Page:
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I tried doing this in C and it crashes:

int nValue=1;   
void* asd;  

With the following error:

*error C2036: 'void**' *: unknown size  
error C2100: illegal indirection*

Can I use a void pointer in C as an array?

And if I can, what is the correct way to do so?

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void * cannot be dereferenced but it can be converted between any pointer type. That being said, you never even initialize asd here... –  oldrinb Sep 14 '12 at 0:01
What are you getting out of doing this? –  chris Sep 14 '12 at 0:03
Not sure what you're expecting that to do. You can make an array of void pointers if you declared as void* asd[5]; –  TJD Sep 14 '12 at 0:05
@chris Im trying to debug a library which is giving me erros and I wanted to know if this is even possible. –  Laggel Sep 14 '12 at 0:09
@oldrinb so with what can it be initialized? with a string for instance and then use the brackets to modify each caracter? –  Laggel Sep 14 '12 at 0:10

2 Answers 2

up vote 0 down vote accepted

you can write like this:

int main()
    int iv = 4;
    char c = 'c';
    void *pv[4];
    pv[0] = &iv;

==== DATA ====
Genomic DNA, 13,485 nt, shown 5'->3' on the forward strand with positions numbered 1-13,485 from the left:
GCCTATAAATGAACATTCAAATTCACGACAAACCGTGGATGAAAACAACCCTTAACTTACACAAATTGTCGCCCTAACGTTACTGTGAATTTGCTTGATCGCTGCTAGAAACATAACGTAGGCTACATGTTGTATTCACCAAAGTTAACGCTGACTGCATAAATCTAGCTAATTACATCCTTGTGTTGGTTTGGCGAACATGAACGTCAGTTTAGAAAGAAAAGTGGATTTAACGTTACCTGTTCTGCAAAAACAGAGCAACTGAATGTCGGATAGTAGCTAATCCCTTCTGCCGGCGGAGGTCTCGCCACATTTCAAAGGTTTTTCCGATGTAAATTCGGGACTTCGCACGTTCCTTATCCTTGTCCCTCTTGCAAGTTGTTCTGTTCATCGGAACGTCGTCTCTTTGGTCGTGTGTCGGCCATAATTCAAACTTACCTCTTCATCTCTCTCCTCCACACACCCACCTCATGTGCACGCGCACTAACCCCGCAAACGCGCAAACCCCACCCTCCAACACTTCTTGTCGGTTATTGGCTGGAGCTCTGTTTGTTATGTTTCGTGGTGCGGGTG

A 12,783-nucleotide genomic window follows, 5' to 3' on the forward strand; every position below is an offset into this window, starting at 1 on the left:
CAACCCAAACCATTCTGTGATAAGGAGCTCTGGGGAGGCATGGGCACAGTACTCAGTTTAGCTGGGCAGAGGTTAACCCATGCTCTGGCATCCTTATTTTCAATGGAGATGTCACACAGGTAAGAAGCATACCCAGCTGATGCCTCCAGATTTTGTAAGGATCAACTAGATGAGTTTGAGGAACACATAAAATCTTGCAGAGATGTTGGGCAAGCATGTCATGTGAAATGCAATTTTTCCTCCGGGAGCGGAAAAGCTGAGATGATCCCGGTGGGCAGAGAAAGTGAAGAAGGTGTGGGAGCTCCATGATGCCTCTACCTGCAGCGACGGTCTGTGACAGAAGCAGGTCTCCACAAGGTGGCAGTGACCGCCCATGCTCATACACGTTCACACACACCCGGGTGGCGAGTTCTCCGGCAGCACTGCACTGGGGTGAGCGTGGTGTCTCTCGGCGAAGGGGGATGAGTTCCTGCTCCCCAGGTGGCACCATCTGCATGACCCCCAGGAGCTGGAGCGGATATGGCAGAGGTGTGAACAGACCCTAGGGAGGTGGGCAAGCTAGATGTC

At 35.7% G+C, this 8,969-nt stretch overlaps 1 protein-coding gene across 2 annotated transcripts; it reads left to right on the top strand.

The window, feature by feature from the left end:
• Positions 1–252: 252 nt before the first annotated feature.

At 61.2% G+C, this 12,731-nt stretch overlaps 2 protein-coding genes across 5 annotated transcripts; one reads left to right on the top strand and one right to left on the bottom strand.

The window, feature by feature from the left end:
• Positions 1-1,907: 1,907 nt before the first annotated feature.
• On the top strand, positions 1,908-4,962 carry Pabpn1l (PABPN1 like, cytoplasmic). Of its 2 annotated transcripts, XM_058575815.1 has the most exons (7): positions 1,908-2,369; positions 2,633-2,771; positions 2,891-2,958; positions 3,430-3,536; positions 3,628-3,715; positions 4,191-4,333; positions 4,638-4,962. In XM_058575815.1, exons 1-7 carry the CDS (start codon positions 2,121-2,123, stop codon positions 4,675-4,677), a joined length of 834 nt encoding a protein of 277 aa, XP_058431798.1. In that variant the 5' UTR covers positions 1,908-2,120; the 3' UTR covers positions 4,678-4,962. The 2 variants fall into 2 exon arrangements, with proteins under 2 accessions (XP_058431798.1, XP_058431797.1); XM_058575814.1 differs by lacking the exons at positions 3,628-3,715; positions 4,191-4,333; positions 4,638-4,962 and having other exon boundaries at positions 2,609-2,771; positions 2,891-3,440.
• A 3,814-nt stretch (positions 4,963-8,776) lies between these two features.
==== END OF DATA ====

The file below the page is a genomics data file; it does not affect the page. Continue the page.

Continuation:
pv[1] = &c;

    printf("iv =%d, c = %c", *(int *)pv[0], *(char *)pv[1]);
    return 0;
share|improve this answer

Can I use a void pointer in C as an array?

Nope. You can convert to and from void*, but you cannot derference it, and it makes sense when you think about it.

It points to an unknown type, so the size is also unknown. Therefore, you cannot possibly perform pointer arithmetic on it (which is what asd[0] does) because you don't know how many bytes to offset from the base pointer, nor do you know how many bytes to write.

On a side note, asd (likely) points to invalid memory because it is uninitialized. Writing or reading it invokes undefined behavior.

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Make sure you state sizeof(void) is undefined ;-) –  oldrinb Sep 14 '12 at 1:33

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